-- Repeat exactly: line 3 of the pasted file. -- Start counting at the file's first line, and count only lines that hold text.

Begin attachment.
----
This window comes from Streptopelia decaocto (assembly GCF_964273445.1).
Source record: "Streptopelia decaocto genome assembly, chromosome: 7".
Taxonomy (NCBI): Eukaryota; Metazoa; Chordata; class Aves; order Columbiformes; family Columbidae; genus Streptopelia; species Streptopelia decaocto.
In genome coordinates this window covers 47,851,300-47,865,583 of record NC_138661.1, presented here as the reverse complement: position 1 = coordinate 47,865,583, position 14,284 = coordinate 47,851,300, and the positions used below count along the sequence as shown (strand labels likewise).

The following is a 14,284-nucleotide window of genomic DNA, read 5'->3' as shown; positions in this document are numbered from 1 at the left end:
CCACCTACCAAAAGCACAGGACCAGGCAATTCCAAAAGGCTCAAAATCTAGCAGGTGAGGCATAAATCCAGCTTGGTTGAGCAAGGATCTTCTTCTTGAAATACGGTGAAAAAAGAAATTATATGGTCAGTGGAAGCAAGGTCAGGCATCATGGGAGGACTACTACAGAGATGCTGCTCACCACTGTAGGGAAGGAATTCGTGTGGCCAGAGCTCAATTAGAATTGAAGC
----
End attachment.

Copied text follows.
Taxonomy (NCBI): Eukaryota; Metazoa; Chordata; class Aves; order Columbiformes; family Columbidae; genus Streptopelia; species Streptopelia decaocto.